String != [Char]

Henrik Nilsson nhn at
Mon Mar 26 18:59:29 CEST 2012

Hi all,

Johan Tibell wrote:

 > Normalization isn't quite enough unfortunately, as it does solve e.g.
 >    upcase = map toUppper
 > You need all-at-once functions on strings (which we could add.) I'm
 > just pointing out that most (all?) list functions do the wrong thing
 > when used on Strings.

So, is the argument to deprecate Char, then? As long as Haskell
allows Chars to be handled in isolation, it would seem impossible
to prevent naive users from accidentally stumbling over the
complexities of Unicode?

And, to be honest, even with a well thought-out Text API, I don't
think it is going to be possible to hide the complexities of
Unicode. For example, just take a quick look at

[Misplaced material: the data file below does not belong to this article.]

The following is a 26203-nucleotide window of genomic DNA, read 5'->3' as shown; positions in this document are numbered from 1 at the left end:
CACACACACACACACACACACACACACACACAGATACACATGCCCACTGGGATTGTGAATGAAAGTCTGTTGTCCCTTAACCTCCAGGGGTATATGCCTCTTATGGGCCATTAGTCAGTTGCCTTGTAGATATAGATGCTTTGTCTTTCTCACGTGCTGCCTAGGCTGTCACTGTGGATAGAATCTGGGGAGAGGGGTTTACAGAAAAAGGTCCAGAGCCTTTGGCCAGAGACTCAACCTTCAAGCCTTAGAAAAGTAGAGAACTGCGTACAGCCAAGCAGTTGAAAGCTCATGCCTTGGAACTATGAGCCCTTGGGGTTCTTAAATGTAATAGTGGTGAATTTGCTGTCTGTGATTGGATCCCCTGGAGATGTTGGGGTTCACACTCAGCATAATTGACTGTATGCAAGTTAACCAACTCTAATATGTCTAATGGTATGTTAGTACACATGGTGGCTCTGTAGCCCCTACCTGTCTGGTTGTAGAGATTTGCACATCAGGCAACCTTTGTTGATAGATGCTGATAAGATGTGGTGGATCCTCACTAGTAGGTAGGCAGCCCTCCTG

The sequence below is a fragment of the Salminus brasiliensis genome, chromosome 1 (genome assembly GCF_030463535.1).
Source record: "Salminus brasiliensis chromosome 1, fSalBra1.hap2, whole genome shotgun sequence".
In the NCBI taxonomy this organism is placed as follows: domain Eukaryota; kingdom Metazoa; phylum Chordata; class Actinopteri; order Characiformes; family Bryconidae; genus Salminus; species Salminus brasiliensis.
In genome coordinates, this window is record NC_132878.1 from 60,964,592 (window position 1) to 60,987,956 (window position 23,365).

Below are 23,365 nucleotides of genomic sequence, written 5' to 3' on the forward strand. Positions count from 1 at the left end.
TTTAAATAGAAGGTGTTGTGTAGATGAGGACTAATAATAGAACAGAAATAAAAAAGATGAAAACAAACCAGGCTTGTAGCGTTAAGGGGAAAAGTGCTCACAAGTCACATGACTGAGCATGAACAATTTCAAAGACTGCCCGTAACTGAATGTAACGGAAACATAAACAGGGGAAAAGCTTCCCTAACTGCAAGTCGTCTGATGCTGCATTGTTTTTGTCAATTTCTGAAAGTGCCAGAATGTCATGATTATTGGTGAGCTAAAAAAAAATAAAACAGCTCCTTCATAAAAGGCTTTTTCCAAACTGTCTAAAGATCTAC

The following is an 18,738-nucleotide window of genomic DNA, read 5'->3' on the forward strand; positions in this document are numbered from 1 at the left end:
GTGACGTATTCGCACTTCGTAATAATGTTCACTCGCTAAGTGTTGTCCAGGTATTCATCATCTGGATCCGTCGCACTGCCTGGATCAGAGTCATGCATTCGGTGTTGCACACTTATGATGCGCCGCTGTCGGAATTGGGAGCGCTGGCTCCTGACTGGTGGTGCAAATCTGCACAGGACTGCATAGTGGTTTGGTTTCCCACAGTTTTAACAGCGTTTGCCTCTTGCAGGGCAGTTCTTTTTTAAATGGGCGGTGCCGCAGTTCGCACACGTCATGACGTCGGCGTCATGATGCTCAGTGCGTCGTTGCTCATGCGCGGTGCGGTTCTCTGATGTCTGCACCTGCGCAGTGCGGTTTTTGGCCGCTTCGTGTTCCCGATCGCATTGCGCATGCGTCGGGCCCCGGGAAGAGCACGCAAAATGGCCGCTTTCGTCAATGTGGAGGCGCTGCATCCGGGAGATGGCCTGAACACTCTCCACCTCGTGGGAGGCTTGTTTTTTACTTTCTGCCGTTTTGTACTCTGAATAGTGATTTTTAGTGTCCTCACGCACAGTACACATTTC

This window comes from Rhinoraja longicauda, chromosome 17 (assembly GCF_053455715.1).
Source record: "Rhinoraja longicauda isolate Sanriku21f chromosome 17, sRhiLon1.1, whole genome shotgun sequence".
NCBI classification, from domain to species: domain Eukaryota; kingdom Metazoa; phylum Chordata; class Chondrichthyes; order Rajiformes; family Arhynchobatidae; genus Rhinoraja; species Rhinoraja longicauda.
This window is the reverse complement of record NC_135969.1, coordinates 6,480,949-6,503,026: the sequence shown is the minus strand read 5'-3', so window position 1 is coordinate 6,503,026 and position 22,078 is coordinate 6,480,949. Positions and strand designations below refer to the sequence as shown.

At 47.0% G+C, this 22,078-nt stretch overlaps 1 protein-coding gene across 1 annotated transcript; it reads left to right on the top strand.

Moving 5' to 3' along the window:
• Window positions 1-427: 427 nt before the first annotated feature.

There are canonical equivalence and compatibility, and each
has two normal forms (fully composed and fully decomposed),
and "each of these four normal forms can be used in text processing".

As an example of the difference between "equivalent" and "compatible",
the ligature "ff" is "compatible - but not canonically equivalent"
to a sequence of two characters latin "f", meaning they "may be treated 
the same way in some applications (such as sorting and indexing), but 
not in others; and may be substituted for each other in some situations, 
but not in others".

Is it realistic to think that if only Haskell used Text and not
String = [Char], a naive user/beginner would be able to write
correct code for all manner of text processing tasks without
needing to understand a great deal about Unicode?

I'm sorry, but I'm rather sceptical.

So I reiterate that I see little if any gain, be it in terms of making
life simpler for beginners, making Haskell more "multi cultural", or
giving Haskell applications in general a performance boost, in
deprecating String = [Char] and mandating the use of Text.
But the costs would be massive.



Henrik Nilsson
School of Computer Science
The University of Nottingham
nhn at

More information about the Haskell-prime mailing list